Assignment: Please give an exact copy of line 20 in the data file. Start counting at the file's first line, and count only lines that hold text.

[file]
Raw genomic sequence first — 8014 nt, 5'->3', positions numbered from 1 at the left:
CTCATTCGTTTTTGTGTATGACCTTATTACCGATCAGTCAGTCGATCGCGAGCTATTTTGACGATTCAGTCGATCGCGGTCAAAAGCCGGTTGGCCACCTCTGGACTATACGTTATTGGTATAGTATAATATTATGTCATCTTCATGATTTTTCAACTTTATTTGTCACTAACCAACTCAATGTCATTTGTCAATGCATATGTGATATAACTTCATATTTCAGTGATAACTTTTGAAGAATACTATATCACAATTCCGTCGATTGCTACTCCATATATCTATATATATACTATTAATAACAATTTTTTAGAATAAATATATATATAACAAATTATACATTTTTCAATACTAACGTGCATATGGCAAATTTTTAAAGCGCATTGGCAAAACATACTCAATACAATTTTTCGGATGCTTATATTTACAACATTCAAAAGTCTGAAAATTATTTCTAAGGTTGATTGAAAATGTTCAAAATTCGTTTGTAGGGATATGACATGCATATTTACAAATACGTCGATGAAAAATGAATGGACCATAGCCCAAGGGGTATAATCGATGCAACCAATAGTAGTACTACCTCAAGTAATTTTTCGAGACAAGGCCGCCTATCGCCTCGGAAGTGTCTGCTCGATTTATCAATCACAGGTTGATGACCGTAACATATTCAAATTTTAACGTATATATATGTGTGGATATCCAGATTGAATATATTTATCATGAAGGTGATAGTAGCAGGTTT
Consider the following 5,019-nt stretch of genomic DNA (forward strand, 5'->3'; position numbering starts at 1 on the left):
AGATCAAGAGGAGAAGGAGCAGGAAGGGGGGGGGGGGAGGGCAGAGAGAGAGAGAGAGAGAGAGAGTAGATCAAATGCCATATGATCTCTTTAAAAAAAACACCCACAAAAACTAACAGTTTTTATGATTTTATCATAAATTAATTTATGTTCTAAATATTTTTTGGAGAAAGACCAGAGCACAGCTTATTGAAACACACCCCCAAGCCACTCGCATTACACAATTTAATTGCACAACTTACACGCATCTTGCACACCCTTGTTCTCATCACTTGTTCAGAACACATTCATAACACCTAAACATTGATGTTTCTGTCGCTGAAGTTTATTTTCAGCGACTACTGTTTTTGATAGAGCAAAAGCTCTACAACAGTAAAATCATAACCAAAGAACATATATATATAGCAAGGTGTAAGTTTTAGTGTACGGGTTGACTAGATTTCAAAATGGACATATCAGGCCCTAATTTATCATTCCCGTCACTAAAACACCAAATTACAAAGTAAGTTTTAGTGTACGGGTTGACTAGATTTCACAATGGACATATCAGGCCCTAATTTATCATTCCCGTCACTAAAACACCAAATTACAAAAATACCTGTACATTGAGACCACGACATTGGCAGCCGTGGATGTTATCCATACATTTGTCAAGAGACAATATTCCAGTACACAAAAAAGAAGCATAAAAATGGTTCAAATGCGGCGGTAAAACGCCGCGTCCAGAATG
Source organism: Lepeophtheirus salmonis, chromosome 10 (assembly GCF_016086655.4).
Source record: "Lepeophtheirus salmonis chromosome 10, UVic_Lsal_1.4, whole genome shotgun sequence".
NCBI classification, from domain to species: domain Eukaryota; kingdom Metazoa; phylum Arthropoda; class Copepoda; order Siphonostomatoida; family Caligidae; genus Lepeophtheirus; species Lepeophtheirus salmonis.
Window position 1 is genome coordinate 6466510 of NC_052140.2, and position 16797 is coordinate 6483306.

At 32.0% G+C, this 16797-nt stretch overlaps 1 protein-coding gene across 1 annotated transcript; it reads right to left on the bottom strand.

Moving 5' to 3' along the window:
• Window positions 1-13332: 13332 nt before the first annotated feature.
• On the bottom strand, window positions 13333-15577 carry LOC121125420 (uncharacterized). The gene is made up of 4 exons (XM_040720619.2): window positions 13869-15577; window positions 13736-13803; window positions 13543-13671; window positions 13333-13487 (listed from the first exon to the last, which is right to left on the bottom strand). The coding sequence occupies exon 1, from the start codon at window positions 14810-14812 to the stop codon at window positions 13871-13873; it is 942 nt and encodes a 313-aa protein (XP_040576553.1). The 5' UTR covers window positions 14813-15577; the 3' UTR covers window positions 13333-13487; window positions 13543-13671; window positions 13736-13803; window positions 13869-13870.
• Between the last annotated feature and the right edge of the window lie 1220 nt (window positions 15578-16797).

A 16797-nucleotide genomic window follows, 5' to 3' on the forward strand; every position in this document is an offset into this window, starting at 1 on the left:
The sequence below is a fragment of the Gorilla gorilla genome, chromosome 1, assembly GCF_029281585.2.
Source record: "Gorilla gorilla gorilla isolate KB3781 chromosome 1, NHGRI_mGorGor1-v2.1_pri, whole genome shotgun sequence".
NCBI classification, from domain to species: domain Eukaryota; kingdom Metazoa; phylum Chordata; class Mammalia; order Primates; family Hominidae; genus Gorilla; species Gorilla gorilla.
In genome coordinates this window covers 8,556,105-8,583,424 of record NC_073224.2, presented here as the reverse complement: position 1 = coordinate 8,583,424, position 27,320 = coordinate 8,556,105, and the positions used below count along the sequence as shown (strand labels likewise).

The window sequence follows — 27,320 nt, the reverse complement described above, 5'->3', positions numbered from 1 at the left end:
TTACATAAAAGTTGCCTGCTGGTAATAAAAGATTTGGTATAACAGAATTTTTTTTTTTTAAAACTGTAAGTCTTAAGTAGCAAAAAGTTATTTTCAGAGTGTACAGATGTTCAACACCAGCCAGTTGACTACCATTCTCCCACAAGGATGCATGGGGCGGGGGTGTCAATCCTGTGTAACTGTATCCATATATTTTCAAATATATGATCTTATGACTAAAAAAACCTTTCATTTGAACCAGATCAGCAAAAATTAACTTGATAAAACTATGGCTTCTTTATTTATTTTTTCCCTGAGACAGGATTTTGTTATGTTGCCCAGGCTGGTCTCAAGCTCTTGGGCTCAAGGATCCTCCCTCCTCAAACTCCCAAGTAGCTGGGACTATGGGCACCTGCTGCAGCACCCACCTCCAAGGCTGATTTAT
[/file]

TTACATAAAAGTTGCCTGCTGGTAATAAAAGATTTGGTATAACAGAATTTTTTTTTTTTAAAACTGTAAGTCTTAAGTAGCAAAAAGTTATTTTCAGAGTGTACAGATGTTCAACACCAGCCAGTTGACTACCATTCTCCCACAAGGATGCATGGGGCGGGGGTGTCAATCCTGTGTAACTGTATCCATATATTTTCAAATATATGATCTTATGACTAAAAAAACCTTTCATTTGAACCAGATCAGCAAAAATTAACTTGATAAAACTATGGCTTCTTTATTTATTTTTTCCCTGAGACAGGATTTTGTTATGTTGCCCAGGCTGGTCTCAAGCTCTTGGGCTCAAGGATCCTCCCTCCTCAAACTCCCAAGTAGCTGGGACTATGGGCACCTGCTGCAGCACCCACCTCCAAGGCTGATTTAT